Pervasive Developmental Disorder NOS Causes

(Also Known As: Pervasive Developmental Disorders Causes, Autism Causes, Asperger's Causes, Aspergers Causes, Pervasive Developmental Disorder Not Otherwise Specified Causes, Pdd-NOS Causes, PDD Causes)

(Reviewed by: Paul Peterson, Licensed Therapist)

What are the causes of pervasive developmental disorder NOS?

Causes of pervasive developmental disorder NOS and Asperger’s syndrome are unknown, but family studies suggest a highly possible link to autism. The similarity of PDD-NOS and Asperger’s disorder to autistic disorder supports the presence of genetic, metabolic, infectious and perinatal predisposing factors.

Psychosocial and Family Factors

In 1943, a researcher, Leo Kanner, indicated that only few parents of autistic children were warmhearted while most of them were preoccupied with intellectual abstractions. The mother usually lack emotional responsiveness, and this is pointed out as liable for autism conditions. This idea, however, needs stronger evidence to further support its claim. Other theories such as parental rage and rejection and parental reinforcement of autistic symptoms are also unsupported. Moreover, comparison of parents with autistic children to parents with normal children showed no significant differences in child-rearing skills.

Biological Factors

The biological basis for autism lies in the high incidence of mental retardation in children with autistic disorder, as well as the intensely increased rate of seizure disorders which even exceeds the expected ratio.

  • Approximately 75% of autistic children also have mental retardation
  • About 1/3 of these children have mild to moderate mental retardation
  • Almost half of them are severely mentally retarded

Children with autism and mental retardation typically manifests markedly poor abstract reasoning, social understanding and verbal tasks as compared to performance tasks, such as block design and digit recall.

Autistic disorder is also associated with neurological conditions, congenital rubella, phenylketonuria (PKU), and other inborn error of metabolism which may lead to mental retardation, tuberous sclerosis and Rett’s disorder. In addition, autistic children having more minor congenital physical anomalies are suggestive of abnormal development within the first trimester of pregnancy.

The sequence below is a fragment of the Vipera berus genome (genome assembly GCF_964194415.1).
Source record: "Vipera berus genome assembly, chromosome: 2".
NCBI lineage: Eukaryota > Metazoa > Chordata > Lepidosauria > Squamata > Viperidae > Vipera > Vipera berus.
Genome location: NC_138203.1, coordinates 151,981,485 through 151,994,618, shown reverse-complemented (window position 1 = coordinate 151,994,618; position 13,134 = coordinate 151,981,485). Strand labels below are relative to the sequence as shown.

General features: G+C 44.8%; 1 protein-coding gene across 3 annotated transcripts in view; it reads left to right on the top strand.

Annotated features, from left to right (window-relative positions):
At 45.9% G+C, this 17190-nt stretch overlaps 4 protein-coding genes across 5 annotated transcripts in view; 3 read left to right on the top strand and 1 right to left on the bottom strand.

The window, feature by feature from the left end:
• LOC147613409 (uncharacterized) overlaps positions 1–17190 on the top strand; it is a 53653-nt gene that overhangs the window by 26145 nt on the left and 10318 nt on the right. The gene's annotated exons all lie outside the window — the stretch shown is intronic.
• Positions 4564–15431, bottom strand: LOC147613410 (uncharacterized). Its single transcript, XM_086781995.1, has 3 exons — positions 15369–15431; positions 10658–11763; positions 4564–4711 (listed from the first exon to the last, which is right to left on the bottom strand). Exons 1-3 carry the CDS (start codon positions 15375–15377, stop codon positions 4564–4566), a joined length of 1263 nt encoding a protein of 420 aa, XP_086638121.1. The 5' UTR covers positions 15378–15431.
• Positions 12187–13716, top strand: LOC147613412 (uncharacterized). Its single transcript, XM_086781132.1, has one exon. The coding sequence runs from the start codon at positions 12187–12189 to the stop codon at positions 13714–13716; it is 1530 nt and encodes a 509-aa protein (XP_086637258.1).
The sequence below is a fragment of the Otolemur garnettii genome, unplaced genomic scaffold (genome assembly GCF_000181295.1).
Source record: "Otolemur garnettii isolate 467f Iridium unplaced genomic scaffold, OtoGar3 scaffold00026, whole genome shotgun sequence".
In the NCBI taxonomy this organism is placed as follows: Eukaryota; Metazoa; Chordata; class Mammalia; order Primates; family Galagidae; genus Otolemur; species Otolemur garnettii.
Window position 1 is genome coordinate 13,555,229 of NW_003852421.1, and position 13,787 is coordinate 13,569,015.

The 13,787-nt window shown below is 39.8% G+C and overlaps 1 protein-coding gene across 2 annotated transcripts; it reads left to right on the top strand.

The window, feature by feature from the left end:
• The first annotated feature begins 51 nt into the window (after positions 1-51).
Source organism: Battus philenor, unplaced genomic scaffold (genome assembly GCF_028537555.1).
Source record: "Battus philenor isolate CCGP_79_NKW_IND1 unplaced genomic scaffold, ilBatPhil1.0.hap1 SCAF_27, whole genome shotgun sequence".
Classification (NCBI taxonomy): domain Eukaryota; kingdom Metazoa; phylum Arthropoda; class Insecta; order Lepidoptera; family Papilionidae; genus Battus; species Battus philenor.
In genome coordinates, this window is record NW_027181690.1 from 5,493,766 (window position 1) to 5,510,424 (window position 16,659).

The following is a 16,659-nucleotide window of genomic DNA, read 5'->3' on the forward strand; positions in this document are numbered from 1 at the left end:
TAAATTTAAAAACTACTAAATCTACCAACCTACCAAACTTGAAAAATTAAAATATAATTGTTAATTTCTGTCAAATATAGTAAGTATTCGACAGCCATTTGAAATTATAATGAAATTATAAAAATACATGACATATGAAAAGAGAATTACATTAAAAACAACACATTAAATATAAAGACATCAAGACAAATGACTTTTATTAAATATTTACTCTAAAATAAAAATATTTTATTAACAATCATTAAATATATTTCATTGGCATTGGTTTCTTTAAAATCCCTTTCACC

Genetic Factors

Autism and other PDDs are greatly influenced by genetic factors. Siblings of autistic children are most likely to develop autism as well. Recent studies show extremely strong evidence that two regions in chromosomes 2 and 7 contain genes involved in autism. These genes may also be found in chromosomes 16 and 17 but the strength of the correlation is weaker.

Immunological Factors

According to reported studies, immunological incompatibility such as maternal antibodies directed to the fetus may bring about autism. Lymphocytes will react with maternal antibodies thus damaging extraembryonic tissues during gestation.

Perinatal Factors

Perinatal complications are a few of the predisposing factors to autism. These include maternal bleeding after first trimester, meconium in the amniotic fluid. During the neonatal period, autistic children often have conditions of respiratory distress syndrome and neonatal anemia.

Neuroanatomical Factors

Brain enlargement has been suggested as a possible biological marker for autistic disorder. Autistic individuals have larger total brain volume as compared to normal individuals. The increased volume arises from three different mechanisms: increased neurogenesis, decreased neuronal death and increased production of nonneuronal brain tissue such as glial cells or blood vessels.

Biochemical Factors

High plasma serotonin concentrations were found on the blood of affected individuals. However, this finding is not a specific diagnostic marker for autism alone because patients with mental retardation also manifest this trait. High concentrations of the major dopamine metabolite, homovanillic acid in CSF is associated with increased withdrawal and stereotypes in some cases of autism. There are also findings that symptoms are alleviated as the ratio of the serotonin metabolite, 5-hydroxyindoleaceticacid (5-HIAA), to homovanillic acid increases. The concentration of 5-HIAA in the CSF is inversely proportional to serotonin concentrations. This trait is increased in approximately one third of autistic disorder patients, which is also a non-specific finding that occurs in mentally retarded patients. 4

Could You Have Pervasive Developmental Disorder NOS?

Pervasive Developmental Disorder NOS Topics

Related Conditions

Asperger's Syndrome – impaired social interaction, restrictive patterns of behavior, repetitive behavior, autism, clumsiness
Autism – impaired social interaction, restricted repetitive behavior, impaired social development
Childhood Disintegrative Disorder – disintegrative psychosis, developmental delay, impaired social, verbal and motor skills
Rett's Disorder – impaired social skills, autism, pervasive disorder, cognitive impairment, impaired verbal skills